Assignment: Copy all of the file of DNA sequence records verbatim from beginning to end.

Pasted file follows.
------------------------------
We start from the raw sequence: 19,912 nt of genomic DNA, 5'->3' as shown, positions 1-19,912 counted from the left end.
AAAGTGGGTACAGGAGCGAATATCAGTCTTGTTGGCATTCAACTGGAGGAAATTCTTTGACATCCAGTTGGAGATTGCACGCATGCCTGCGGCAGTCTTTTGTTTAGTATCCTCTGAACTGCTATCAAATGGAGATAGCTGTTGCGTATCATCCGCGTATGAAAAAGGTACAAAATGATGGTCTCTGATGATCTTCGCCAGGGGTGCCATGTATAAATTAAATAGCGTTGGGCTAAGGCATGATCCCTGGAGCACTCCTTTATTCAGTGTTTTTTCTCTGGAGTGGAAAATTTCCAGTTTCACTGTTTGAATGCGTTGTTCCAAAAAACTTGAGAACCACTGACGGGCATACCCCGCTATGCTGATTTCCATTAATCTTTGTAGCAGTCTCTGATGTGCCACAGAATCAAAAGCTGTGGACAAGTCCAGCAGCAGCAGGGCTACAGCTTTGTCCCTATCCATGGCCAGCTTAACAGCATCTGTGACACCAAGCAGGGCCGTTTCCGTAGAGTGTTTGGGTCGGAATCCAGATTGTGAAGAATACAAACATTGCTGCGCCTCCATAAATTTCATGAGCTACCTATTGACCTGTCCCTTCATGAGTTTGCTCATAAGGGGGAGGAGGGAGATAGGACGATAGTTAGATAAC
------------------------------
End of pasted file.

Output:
We start from the raw sequence: 19,912 nt of genomic DNA, 5'->3' as shown, positions 1-19,912 counted from the left end.
AAAGTGGGTACAGGAGCGAATATCAGTCTTGTTGGCATTCAACTGGAGGAAATTCTTTGACATCCAGTTGGAGATTGCACGCATGCCTGCGGCAGTCTTTTGTTTAGTATCCTCTGAACTGCTATCAAATGGAGATAGCTGTTGCGTATCATCCGCGTATGAAAAAGGTACAAAATGATGGTCTCTGATGATCTTCGCCAGGGGTGCCATGTATAAATTAAATAGCGTTGGGCTAAGGCATGATCCCTGGAGCACTCCTTTATTCAGTGTTTTTTCTCTGGAGTGGAAAATTTCCAGTTTCACTGTTTGAATGCGTTGTTCCAAAAAACTTGAGAACCACTGACGGGCATACCCCGCTATGCTGATTTCCATTAATCTTTGTAGCAGTCTCTGATGTGCCACAGAATCAAAAGCTGTGGACAAGTCCAGCAGCAGCAGGGCTACAGCTTTGTCCCTATCCATGGCCAGCTTAACAGCATCTGTGACACCAAGCAGGGCCGTTTCCGTAGAGTGTTTGGGTCGGAATCCAGATTGTGAAGAATACAAACATTGCTGCGCCTCCATAAATTTCATGAGCTACCTATTGACCTGTCCCTTCATGAGTTTGCTCATAAGGGGGAGGAGGGAGATAGGACGATAGTTAGATAAC